Looking for an Earlier Sign of Alzheimer’s Disease

Mental Health, Cranium, Head, Human, Male, Man, People

Image Credit: Pixabay

Are you worried about your mental sharpness? Or maybe that of a loved one’s?

Mild forgetfulness can be a normal part of aging. If you have trouble remembering someone’s name but it comes to you later, that’s not a serious memory problem.

But if memory problems are seriously affecting your daily life, they could be early signs of Alzheimer’s disease. While the number of symptoms you have and how strong they are vary, it’s important to identify the early signs. You need to ask yourself some tough questions.

  1. Memory loss

This is the most common symptom. Do you easily forget information you just learned? Do you lose track of important dates, names, and events? Do you forget big things even happened? Do you ask for the same information over and over? Do you rely heavily on memory aids like Post-it notes or reminders on your smartphone?

  1. Trouble planning and problem solving

Do you have trouble making plans and sticking to them? Is it tricky to follow a recipe, even one you’ve used many times? Is it hard to concentrate on detailed tasks, especially if they involve numbers? For example, can you keep track of your bills and balance your checkbook?

  1. Daily tasks are a challenge

Even familiar things can become hard. Do you have trouble driving to a location you go to often? Can you complete an ordinary task at work? Do you forget the rules of your favorite game?

  1. Times and places are confusing

Can you fully grasp something that’s not happening right now? Are you disoriented? Do you get lost easily? Do you forget where you are? Do you remember how you got there?

  1. Changes in vision

Is it harder to read the words on the page? Do you have trouble judging distance? Can you tell colors apart? This is important because it can affect your driving.

  1. Words and conversations are frustrating

Vocabulary becomes hard. Can you find the right word you’re looking for? Or do you call things by the wrong name?

Conversations can be a struggle. Do you avoid joining in? Are you able to follow along? Do you suddenly stop in the middle of a discussion because you don’t know what to say? Do you keep repeating yourself?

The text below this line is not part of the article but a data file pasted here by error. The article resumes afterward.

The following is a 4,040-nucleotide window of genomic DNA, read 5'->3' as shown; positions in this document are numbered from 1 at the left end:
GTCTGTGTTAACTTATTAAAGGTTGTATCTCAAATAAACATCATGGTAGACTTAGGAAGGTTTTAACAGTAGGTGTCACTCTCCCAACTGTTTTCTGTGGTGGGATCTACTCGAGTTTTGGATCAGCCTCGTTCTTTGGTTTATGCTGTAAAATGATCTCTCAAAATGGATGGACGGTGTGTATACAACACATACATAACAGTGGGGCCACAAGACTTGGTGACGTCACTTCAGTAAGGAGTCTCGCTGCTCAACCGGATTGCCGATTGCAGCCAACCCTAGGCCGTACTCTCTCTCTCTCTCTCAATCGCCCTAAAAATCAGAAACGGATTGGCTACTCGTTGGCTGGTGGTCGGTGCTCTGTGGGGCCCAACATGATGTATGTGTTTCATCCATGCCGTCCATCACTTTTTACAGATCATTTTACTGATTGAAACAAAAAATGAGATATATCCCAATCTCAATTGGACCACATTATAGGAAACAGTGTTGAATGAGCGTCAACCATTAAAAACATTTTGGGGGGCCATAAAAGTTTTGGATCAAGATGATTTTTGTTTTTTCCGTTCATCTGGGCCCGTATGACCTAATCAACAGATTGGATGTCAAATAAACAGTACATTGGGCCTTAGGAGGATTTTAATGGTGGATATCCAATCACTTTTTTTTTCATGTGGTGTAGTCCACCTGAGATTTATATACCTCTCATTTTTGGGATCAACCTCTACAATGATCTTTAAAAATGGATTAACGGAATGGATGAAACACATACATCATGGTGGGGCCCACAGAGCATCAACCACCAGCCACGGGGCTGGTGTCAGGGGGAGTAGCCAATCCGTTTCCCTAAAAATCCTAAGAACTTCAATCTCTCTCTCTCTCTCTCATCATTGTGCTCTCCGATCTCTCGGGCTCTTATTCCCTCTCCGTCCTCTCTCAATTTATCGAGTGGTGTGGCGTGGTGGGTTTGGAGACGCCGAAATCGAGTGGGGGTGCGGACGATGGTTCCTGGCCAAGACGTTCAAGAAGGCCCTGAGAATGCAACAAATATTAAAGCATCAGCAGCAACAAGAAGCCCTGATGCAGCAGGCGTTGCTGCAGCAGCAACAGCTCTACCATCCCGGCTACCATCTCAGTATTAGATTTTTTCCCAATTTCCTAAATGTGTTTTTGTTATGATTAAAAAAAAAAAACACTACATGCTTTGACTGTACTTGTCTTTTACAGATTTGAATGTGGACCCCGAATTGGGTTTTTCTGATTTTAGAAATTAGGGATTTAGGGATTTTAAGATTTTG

1. You lose things

Everyone misplaces things from time to time, but can you retrace your steps to find them again? Do you put things in unusual places, like your watch in the refrigerator? Do you accuse people of taking things?

  1. Lapse in judgment

Have you made poor decisions lately? Do you make mistakes with money, like giving it away when you normally wouldn’t?

Are you showering as often? Do you take less care of yourself? Do you dress for the wrong weather?

  1. Social withdrawal

Are you scaling back on projects at work? Are you less involved with your favorite hobbies? Do you lack motivation? Do you find yourself watching television or sleeping more than usual?

  1. Mood changes

Do you get upset more easily? Do you feel depressed, scared, or anxious? Are you suspicious of people?

Seeing Your Doctor

If you notice these signs, talk with your doctor. She will evaluate your physical and mental health. She will look over your medical history and do a mental status test, which looks at your memory, ability to solve simple problems, and thinking skills. She may also do blood or brain imaging tests.

She may then refer you to someone who specializes in Alzheimer’s, like a neurologist (a doctor who specializes in treating the brain and nervous system), psychiatrist, psychologist, or geriatrician (a doctor who specializes in treating older people).

You can also find a specialist through your local Alzheimer’s Association or Alzheimer’s Disease Centers.

Why You Should Make an Appointment Now

The sooner you know, the better. Starting treatment may help relieve symptoms and keep you independent longer.

It also helps you plan better. You can work out living arrangements, make financial and legal decisions, and build up your support network.

Published by:

https://www.webmd.com/alzheimers/guide/early-warning-signs-when-to-call-the-doctor-about-alzheimers#2

 

A Different Type of Stress Eating

Hunger, Hungry, Eating, Cookie, Biscuit, Cracker

Image Credit: Pixabay

Exercise has long been prescribed as a remedy to anxiety and stress. Are there certain nutrients that may help as well?

Vitamin B1: Prevents the production of excess lactic acid (often recognized as a biochemical factor in triggering anxiety).

Vitamin B6: Helps make mood-influencing neurotransmitters including serotonin, GABA, and norepinephrine.

Vitamin B9: Maintains homocysteine levels (high levels linked to anxiety) by converting into mood-stabilizing S-adenosyl methionine (SAMe) and antioxidant glutathione.

Vitamin B12: Serves in production of methionine, precursor of SAMe, necessary for myelin sheath and nerve function.

Magnesium: Reduces lactic acid levels, binds to and stimulates GABA receptors, and can regulate the stress response by suppressing stress hormones.

Zinc: Stimulates enzymes necessary in the synthesis of serotonin and GABA.

Tryptophan: Acts as the amino acid precursor to serotonin.